Profile with Mallory Dwinal

Mallory Dwinal (Washington & Brasenose 2009) will begin earning her MBA at Harvard Business School this fall. Mallory is a member of USA Today’s All-USA Academic Team and founded an education program to help non-English-speaking students improve their performance in school. She also founded Social Enterprise for Language Foundations (SELF) in 2008, a volunteer program working to improve the English skills of students at Stockton Elementary School and Peirce Elementary International Studies School on the North Side of Chicago. She holds a BA in Spanish, Economics and International Studies from Northwestern University and a DPhil in Education from the University of Oxford.

Rhodes Project: Where do you call home?

Mallory Dwinal: Technically, I would call Gig Harbor, Washington home. It is a small suburb about an hour south of Seattle. I’m living in DC right now. I am originally from the Midwest, so home is kind of all over. I was born in Iowa, but then I also lived in Illinois and Nebraska. I moved around until I was about ten.  

Rhodes Project: What do you like to do in your free time?

Mallory Dwinal: In my free time, I love to do all the unoriginal stuff--hang out with friends, travel and read. Beyond that, I really love studying and practicing other languages. I majored in Spanish but I also speak French, Mandarin and German (though some far better than others). Unfortunately, I haven’t had a chance to practice any of them except for Spanish lately, but I’m hoping that next year I’ll get a chance to practice some more.

Rhodes Project: Who is your favorite author?

Mallory Dwinal: My favorite author is Kurt Vonnegut. He wrote Slaughterhouse-Five, Breakfast of Champions, and Player Piano, among others. He’s an American author who wrote primarily from the 1950s to the late 1990s. He has a really irreverent writing style, and he’s very interesting.

Rhodes Project: What is something interesting that you learned recently?

Mallory Dwinal: I’m taking a group of kids from my school to Costa Rica in a week. I work as a Teach for America corps member in a high poverty area in D.C. The kids have been working all year and they fundraised over $35,000, so we’re all going for a week-long trip. As we get ready to leave, my female travelers have been teaching me all about black hair. All of my students are African-American, so they’ve been explaining to me all the issues we are going to have going out into the rainforest. I had no idea just how different hair care would be, but I’ve learned a lot from them and from the Chris Rock documentary Good Hair.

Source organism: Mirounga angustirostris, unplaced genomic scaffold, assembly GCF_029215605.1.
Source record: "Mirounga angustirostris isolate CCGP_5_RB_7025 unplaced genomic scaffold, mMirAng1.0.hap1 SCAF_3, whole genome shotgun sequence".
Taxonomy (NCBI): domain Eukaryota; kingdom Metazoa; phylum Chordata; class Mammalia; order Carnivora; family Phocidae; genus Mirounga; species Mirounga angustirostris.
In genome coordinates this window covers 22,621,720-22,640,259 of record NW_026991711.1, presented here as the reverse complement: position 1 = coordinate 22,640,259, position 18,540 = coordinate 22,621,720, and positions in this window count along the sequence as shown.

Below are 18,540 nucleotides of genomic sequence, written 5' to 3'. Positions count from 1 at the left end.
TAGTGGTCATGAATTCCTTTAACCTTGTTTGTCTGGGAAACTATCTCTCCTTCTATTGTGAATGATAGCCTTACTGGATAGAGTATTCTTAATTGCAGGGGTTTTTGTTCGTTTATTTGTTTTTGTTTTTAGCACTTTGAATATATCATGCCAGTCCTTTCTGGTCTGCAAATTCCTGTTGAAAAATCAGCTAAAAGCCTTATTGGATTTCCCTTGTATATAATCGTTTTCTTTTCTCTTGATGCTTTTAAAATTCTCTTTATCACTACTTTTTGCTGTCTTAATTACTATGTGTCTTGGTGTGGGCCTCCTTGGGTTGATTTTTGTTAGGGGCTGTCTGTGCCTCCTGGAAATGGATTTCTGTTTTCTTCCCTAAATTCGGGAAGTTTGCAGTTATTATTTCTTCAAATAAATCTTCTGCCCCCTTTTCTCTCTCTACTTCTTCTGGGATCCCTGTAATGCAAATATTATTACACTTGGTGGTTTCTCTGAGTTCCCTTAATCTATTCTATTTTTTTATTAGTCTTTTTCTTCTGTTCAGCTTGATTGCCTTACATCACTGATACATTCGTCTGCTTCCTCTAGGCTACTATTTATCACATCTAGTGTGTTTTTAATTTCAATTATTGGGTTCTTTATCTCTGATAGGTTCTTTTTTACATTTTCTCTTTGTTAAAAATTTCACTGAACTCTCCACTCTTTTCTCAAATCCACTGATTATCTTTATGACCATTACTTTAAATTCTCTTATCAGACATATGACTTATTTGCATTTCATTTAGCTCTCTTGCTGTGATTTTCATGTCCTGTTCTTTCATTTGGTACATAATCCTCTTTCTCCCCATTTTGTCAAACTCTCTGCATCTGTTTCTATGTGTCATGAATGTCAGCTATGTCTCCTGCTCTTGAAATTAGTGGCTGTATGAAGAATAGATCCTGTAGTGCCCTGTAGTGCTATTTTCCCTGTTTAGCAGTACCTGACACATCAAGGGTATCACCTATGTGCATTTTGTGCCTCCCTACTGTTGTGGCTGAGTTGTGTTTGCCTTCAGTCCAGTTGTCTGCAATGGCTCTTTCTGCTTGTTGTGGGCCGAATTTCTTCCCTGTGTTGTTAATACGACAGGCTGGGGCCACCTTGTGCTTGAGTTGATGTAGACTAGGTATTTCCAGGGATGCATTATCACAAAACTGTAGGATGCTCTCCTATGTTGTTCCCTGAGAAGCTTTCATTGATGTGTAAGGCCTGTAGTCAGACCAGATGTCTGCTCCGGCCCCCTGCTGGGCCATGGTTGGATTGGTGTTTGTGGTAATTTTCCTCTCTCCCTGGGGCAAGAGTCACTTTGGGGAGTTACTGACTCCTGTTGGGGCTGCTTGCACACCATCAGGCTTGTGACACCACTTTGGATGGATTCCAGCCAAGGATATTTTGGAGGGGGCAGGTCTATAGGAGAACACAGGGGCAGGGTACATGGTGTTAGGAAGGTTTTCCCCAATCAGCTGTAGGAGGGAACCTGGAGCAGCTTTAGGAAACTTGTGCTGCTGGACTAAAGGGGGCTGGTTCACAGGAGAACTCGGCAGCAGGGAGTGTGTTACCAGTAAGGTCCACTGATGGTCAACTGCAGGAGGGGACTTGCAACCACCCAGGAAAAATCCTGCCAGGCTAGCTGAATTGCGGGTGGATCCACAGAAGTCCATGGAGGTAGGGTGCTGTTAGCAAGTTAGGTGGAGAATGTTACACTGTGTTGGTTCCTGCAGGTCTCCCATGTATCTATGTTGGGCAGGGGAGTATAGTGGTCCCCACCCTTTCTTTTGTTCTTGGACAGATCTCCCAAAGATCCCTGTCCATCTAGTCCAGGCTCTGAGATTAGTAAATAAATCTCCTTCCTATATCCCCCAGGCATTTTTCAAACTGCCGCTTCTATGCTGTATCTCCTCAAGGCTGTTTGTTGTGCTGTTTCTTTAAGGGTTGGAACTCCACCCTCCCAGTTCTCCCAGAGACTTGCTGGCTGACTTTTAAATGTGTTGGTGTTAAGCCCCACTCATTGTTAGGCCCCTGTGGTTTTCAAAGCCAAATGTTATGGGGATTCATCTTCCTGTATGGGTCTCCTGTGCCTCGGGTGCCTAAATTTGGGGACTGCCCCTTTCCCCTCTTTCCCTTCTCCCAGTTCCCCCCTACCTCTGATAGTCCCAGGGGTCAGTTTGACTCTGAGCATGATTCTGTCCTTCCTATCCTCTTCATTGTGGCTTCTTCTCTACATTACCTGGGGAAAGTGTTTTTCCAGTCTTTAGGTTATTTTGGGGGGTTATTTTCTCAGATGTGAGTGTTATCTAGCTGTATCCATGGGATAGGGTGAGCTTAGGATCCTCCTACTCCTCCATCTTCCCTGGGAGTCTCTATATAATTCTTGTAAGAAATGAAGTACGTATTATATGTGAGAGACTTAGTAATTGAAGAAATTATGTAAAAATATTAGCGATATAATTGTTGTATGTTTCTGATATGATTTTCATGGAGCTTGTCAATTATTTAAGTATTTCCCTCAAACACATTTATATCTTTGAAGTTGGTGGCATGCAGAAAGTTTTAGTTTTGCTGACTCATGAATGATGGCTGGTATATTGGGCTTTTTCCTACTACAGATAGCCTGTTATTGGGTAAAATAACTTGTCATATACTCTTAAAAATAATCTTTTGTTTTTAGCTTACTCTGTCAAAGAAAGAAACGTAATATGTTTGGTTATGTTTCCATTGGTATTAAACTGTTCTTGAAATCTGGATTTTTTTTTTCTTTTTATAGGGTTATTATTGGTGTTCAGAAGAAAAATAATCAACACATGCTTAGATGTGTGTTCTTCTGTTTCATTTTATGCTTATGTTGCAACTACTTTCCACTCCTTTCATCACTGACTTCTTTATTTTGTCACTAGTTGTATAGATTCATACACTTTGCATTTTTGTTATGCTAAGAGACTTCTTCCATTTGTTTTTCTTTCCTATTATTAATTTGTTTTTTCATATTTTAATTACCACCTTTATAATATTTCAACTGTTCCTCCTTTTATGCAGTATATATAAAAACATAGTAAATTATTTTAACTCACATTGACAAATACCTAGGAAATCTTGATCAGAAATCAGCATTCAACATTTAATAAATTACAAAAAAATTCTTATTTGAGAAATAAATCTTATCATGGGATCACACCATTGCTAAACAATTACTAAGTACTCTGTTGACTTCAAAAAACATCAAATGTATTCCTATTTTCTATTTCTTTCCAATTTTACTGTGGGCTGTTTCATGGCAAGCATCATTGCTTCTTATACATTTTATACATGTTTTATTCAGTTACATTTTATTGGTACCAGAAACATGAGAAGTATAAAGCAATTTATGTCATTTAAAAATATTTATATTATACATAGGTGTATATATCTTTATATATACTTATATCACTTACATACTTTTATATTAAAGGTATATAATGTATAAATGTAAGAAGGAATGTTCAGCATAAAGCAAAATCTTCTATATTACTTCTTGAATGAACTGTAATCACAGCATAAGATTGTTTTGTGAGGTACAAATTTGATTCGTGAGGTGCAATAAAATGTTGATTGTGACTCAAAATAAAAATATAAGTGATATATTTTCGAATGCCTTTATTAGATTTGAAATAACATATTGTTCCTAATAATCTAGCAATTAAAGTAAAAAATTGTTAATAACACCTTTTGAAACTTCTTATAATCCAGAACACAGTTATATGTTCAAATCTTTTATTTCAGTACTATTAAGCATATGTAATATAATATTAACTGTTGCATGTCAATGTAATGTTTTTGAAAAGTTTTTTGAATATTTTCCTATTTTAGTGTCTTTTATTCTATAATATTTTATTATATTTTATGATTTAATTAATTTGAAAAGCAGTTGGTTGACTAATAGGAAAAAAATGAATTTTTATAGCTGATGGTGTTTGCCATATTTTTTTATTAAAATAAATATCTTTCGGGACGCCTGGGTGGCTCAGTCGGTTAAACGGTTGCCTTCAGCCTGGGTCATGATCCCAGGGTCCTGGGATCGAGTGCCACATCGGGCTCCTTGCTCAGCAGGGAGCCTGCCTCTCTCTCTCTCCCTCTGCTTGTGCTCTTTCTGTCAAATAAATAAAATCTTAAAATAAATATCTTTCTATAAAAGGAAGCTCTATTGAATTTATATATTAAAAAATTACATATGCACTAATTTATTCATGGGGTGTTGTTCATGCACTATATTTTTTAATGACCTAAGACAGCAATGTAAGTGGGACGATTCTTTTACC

Rhodes Project: At what point did you become passionate about education?

Mallory Dwinal: In college. Education is something that I always really loved. I just didn’t realize that I loved it because I was always in it, if that makes sense. I was always a student and had never seen anything else. It wasn’t until I got to the end of my college career and I started realizing that I would be leaving the school environment that I really came to appreciate how much I loved it. Around that time, I was volunteering in an English-as-a-Second-Language program. I was leading a program to tutor English language learners in Chicago public schools and I realized through that experience, as well as through reflecting on my own experiences, that this was something I really wanted to do long term. 

Rhodes Project:  What was your favorite part of writing your DPhil?

Mallory Dwinal: Probably all of the flexibility. I had so many opportunities to just go on trips with friends, to meet up with people in the middle of a random workday and to really make my own schedule. I loved that flexibility.

Rhodes Project: What advice would you offer to a young woman about to enter graduate school?  

Mallory Dwinal: There’s never any harm in asking. What I mean by that is there are all kinds of rules and structures and assumptions about what you’re supposed to do. I found that if something doesn’t work for you and you just ask someone – sometimes for permission, sometimes for forgiveness – you can almost always make the changes you need to make your schedule suit what you need.

Rhodes Project: If you had unlimited resources to address any one issue, global or local, what would it be?

Mallory Dwinal: I’m going to sound like a broken record, but it would have to be education reform. It would not just be fixing schools and providing resources for them, but providing enough resources for the social services that surround the school and dictate how successful the community is. In terms of continuing adult education, childcare, healthcare, nutrition – all of the sorts of issues that affect education – I would also direct resources to those in addition to the schools themselves.

Rhodes Project: If you could have dinner with a historical figure, who would it be and why?

Mallory Dwinal: I’m such a hypocrite—I made my 9th graders write an essay about this and never came up with a good answer myself. If I had to pick one historical figure, I guess it would be Leonardo DaVinci. He was so brilliant in so many different ways that I can only assume he was also a phenomenal conversationalist.

Rhodes Project: What is something you are looking forward to right now?

Mallory Dwinal: I am starting up at Harvard Business School in the fall. My plan is to take two years to get my MBA and use that to apply for a start-up grant to start my own charter school. I’m really looking forward to learning about the different types of business management, finance, and all of the kinds of issues that could help me run a more effective school so that I can start one as soon as I finish my MBA.

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